Heidi Shaffer, Published August 10 2009
How to care for monarchsFinding monarch eggs and caterpillars in North Dakota and Minnesota is fairly easy because much of the landscape is prime monarch development habitat, according to Gerald Fauske, a research specialist at North Dakota State University.
Carol Schmidt said caterpillars are usually on the underside of milkweed leaves. Holes in the leaves usually indicates that a caterpillar is feeding somewhere on the plant.
Schmidt said to pick extra leaves and bring them home for food. She gets the egg or caterpillar settled in a jar as soon as she gets home. Each lid has nail holes poked through it.
According to Fauske, the three most important things to remember when raising caterpillars are to:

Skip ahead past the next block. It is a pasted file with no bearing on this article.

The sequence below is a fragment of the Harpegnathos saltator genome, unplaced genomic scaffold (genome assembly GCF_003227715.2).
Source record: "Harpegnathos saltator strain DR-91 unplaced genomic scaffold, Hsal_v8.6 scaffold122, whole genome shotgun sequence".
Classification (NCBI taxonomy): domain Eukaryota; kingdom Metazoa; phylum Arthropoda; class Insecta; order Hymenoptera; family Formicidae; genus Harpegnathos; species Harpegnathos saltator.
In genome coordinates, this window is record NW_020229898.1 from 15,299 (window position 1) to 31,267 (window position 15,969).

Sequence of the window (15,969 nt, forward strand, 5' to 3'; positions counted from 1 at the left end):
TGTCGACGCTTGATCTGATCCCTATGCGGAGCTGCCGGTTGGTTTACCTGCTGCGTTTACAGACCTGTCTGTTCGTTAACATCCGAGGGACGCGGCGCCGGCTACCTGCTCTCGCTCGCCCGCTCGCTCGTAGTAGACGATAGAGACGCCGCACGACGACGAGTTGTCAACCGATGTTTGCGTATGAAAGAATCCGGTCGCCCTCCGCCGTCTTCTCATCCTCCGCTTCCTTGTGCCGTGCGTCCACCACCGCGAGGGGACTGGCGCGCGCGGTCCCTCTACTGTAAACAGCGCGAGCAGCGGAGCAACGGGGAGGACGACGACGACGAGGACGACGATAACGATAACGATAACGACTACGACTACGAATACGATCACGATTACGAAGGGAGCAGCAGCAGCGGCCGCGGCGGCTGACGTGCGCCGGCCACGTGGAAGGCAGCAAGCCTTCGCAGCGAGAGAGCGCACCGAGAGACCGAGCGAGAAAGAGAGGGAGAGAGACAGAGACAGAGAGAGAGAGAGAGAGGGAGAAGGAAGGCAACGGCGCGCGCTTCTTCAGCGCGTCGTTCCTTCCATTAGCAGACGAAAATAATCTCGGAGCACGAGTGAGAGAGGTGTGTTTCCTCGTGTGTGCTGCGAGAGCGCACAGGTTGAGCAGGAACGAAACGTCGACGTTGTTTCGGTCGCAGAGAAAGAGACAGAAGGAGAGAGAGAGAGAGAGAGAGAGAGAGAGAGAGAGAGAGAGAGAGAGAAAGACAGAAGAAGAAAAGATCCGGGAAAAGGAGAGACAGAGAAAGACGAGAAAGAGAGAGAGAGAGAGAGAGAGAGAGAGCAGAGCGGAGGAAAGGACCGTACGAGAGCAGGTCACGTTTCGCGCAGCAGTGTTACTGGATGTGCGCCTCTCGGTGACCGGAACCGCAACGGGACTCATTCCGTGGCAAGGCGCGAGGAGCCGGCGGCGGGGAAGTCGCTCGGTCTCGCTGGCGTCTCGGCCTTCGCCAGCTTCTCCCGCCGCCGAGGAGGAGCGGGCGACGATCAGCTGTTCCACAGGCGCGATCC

Caterpillars get virtually all of their water from the host plant, he said, so fresh leaves will keep the caterpillars healthiest.
Schmidt said bacteria and parasites often plague her late summer/fall generation of monarchs. She cleans the jars with soap and water and washes her hands after handling the caterpillars to cut down on contamination.
Providing damp or wet material can be detrimental as caterpillars have no separate system to remove excess moisture, Fauske said.
After hatching, caterpillars will feed for about 10 days before spinning a chrysalis on the top of the jar.
The butterfly will emerge 10 to 14 days later, after which its wings will be wet for a few hours. Schmidt usually waits a day to release the monarchs to make sure they are completely dry.
Monarchs will continue to lay eggs in the Red River Valley through the beginning of September.